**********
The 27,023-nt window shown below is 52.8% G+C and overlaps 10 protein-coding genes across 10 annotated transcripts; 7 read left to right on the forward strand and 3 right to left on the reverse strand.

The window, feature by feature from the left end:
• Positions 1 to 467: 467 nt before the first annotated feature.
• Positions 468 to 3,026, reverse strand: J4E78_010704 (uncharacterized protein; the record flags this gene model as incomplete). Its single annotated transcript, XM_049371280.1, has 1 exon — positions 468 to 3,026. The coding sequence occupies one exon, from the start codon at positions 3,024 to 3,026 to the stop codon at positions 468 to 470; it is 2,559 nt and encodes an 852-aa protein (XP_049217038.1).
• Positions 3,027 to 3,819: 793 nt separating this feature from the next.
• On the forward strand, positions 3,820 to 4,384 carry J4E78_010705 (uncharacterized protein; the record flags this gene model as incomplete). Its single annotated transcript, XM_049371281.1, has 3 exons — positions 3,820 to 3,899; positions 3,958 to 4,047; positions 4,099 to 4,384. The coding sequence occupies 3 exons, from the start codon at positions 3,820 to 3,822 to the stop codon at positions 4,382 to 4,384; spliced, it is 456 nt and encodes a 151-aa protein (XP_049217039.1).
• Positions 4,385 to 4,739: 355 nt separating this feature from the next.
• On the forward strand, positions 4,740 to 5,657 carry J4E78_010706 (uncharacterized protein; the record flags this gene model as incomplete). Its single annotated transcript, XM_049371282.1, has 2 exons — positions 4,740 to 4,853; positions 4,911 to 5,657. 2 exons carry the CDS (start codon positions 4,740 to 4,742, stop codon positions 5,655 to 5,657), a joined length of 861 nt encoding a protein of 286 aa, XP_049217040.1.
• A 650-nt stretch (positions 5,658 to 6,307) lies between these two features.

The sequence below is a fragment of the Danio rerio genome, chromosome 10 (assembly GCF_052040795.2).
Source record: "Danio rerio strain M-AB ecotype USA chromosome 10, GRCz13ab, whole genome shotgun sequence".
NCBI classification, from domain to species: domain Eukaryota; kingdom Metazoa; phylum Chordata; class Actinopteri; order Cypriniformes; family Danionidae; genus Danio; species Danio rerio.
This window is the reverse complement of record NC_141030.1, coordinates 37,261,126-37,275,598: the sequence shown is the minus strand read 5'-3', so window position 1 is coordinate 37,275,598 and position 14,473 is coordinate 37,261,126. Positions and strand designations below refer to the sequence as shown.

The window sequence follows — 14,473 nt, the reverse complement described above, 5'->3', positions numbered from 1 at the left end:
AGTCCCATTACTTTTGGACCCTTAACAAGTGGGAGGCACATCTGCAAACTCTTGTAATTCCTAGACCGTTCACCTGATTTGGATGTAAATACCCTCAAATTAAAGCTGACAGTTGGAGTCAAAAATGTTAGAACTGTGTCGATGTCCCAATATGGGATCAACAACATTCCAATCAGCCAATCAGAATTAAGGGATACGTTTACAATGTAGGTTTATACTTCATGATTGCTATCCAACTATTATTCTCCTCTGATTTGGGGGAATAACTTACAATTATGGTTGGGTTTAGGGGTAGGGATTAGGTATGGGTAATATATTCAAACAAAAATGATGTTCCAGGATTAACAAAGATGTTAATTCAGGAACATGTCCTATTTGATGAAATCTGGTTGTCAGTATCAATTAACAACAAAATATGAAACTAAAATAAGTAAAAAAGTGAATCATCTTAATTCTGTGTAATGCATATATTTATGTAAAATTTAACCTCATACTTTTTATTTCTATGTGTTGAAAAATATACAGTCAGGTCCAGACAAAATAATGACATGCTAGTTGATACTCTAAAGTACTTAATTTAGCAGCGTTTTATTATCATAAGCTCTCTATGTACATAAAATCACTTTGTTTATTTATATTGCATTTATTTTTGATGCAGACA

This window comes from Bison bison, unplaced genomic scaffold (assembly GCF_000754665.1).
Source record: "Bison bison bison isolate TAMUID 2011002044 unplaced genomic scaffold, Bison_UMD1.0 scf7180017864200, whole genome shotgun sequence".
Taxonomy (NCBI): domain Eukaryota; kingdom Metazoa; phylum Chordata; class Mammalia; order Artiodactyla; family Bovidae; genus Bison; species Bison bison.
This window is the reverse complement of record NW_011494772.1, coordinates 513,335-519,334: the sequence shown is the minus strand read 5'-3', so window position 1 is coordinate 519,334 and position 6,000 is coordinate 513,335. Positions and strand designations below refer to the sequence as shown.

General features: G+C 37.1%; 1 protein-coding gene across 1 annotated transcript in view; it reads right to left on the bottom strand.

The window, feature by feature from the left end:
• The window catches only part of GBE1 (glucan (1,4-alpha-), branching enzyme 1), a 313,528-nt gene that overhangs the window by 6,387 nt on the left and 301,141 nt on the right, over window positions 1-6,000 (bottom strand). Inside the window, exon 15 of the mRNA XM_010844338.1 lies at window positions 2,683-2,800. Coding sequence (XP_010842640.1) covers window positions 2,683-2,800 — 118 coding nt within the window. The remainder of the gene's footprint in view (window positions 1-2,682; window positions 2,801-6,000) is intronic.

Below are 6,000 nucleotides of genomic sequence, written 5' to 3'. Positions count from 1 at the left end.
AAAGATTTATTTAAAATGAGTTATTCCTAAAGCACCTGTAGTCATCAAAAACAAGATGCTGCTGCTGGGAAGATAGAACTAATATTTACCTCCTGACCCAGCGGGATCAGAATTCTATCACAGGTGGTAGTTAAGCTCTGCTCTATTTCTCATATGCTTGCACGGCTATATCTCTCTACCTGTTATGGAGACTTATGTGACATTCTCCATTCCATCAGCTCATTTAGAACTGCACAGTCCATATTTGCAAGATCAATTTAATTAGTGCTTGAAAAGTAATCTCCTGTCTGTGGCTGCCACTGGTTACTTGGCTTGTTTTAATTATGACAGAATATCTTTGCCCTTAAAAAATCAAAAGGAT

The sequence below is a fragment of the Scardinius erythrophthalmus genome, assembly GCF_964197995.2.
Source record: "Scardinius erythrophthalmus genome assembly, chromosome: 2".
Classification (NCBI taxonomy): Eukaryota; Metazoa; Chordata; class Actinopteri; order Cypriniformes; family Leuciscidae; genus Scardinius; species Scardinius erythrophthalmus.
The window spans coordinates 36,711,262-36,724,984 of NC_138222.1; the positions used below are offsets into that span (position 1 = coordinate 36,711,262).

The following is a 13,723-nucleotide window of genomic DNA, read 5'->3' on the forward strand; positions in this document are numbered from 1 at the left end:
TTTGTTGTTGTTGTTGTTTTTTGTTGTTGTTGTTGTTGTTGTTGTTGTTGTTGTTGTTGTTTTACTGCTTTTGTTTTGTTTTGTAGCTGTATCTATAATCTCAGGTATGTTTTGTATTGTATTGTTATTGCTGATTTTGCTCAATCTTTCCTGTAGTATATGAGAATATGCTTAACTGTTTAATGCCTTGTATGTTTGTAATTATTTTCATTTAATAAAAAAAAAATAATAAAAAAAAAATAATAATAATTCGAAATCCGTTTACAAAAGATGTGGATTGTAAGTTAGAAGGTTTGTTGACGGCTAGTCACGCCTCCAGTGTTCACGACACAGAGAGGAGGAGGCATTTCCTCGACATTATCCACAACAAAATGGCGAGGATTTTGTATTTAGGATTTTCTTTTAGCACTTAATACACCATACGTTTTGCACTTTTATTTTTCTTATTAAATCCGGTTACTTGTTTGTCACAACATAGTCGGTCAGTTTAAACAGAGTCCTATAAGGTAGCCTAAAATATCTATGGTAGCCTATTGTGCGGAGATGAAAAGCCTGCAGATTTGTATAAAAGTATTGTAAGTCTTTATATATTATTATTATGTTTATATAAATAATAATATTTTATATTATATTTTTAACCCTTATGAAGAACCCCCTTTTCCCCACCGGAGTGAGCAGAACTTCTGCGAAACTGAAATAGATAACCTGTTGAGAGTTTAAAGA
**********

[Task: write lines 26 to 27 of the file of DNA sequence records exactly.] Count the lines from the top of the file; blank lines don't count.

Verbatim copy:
Source record: "Scardinius erythrophthalmus genome assembly, chromosome: 2".
Classification (NCBI taxonomy): Eukaryota; Metazoa; Chordata; class Actinopteri; order Cypriniformes; family Leuciscidae; genus Scardinius; species Scardinius erythrophthalmus.